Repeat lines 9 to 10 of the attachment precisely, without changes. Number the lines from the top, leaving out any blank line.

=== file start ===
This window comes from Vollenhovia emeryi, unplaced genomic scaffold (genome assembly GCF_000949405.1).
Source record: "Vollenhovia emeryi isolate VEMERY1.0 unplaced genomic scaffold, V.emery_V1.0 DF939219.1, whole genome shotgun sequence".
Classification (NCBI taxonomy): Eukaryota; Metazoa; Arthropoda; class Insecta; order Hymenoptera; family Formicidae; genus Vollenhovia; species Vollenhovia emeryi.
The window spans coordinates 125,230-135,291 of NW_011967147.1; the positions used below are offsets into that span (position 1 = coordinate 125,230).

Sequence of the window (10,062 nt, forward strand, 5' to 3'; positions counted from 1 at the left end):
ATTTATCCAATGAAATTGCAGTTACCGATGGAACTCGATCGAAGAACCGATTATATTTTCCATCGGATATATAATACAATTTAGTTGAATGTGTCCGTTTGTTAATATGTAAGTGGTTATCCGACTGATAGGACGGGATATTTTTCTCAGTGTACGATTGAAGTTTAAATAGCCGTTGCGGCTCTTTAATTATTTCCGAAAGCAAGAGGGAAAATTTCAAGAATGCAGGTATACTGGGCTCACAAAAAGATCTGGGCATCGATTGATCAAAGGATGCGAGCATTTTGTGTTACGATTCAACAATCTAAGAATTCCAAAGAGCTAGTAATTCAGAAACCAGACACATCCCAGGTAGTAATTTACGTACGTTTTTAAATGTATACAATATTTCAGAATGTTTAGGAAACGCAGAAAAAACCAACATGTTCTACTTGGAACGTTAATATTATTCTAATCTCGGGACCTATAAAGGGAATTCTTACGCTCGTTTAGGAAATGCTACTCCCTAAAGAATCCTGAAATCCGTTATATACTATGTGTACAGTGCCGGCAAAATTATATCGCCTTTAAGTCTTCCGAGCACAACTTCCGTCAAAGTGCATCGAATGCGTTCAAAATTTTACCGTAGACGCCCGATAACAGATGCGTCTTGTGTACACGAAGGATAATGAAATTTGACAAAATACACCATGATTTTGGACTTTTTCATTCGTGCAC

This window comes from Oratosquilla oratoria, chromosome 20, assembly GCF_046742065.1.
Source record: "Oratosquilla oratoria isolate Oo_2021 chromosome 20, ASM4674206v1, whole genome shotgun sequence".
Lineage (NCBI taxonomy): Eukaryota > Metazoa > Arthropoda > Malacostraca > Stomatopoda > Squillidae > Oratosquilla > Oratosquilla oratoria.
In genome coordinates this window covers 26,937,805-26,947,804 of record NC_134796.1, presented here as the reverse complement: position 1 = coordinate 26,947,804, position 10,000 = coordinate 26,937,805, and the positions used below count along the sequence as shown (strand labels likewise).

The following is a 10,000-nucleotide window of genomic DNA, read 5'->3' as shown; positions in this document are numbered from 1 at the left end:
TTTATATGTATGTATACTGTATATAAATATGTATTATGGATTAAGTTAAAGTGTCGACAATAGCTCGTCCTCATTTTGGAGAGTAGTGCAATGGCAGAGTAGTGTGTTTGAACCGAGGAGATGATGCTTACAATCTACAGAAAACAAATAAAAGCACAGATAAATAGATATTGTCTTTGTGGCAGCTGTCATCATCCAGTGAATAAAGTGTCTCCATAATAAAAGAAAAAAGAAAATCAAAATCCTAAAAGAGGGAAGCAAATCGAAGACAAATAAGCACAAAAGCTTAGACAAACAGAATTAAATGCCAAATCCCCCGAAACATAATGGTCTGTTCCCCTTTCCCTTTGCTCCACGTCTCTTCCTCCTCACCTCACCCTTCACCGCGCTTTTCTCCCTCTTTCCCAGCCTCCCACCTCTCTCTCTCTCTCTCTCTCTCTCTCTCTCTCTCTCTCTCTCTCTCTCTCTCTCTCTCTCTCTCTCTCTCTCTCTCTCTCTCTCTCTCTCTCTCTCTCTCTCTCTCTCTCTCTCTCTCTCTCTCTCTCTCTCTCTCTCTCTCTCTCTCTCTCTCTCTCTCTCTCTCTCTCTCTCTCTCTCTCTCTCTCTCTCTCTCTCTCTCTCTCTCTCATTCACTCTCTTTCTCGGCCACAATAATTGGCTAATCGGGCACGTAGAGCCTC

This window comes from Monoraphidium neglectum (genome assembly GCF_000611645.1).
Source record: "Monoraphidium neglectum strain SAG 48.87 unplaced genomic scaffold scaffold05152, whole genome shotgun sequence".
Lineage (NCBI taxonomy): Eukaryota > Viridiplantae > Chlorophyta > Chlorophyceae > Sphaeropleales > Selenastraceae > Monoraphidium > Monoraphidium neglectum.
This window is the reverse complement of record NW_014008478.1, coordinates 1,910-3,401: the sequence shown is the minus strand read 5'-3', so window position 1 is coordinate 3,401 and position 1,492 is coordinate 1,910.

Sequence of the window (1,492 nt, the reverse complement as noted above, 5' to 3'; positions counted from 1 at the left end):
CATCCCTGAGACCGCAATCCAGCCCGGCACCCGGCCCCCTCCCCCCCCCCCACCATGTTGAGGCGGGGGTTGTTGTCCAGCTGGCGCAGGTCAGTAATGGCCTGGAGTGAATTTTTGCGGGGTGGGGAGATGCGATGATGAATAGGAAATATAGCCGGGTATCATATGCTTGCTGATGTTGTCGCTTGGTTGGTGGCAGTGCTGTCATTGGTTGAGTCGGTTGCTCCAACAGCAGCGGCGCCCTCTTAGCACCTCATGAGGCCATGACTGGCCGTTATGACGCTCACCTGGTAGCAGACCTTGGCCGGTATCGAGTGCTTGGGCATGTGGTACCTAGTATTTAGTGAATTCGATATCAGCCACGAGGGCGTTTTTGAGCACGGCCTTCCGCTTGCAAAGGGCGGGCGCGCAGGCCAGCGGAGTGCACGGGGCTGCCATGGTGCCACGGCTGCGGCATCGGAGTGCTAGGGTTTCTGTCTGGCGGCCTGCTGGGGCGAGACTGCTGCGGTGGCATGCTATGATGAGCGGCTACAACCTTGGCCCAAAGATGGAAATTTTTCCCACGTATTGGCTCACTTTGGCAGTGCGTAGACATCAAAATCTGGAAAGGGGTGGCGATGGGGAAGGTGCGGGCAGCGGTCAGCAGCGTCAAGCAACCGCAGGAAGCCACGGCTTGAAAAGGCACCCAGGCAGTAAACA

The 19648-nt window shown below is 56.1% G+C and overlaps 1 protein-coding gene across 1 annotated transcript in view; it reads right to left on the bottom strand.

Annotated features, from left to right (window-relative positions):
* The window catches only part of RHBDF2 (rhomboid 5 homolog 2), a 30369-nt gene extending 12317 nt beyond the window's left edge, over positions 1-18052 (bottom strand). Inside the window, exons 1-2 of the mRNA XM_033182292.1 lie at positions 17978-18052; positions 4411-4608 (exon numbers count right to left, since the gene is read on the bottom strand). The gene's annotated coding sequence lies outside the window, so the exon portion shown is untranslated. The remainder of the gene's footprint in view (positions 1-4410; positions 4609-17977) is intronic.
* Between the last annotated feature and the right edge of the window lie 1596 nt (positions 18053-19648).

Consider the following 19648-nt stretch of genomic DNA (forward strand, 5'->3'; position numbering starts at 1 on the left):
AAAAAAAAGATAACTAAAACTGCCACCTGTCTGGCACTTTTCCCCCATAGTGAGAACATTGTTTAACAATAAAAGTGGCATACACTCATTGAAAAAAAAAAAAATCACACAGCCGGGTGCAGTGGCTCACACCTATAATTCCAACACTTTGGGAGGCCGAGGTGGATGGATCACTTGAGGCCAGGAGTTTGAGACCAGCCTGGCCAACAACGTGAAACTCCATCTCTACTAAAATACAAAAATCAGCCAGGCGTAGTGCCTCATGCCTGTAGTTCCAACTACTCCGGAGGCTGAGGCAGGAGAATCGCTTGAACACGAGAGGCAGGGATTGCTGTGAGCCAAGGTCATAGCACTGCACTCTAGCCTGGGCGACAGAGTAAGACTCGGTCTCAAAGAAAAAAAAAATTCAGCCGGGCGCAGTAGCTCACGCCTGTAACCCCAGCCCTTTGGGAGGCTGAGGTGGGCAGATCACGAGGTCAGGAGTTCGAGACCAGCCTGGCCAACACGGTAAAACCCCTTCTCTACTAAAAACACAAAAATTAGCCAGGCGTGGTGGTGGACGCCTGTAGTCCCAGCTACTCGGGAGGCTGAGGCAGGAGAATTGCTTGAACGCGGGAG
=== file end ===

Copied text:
Lineage (NCBI taxonomy): Eukaryota > Metazoa > Arthropoda > Malacostraca > Stomatopoda > Squillidae > Oratosquilla > Oratosquilla oratoria.
In genome coordinates this window covers 26,937,805-26,947,804 of record NC_134796.1, presented here as the reverse complement: position 1 = coordinate 26,947,804, position 10,000 = coordinate 26,937,805, and the positions used below count along the sequence as shown (strand labels likewise).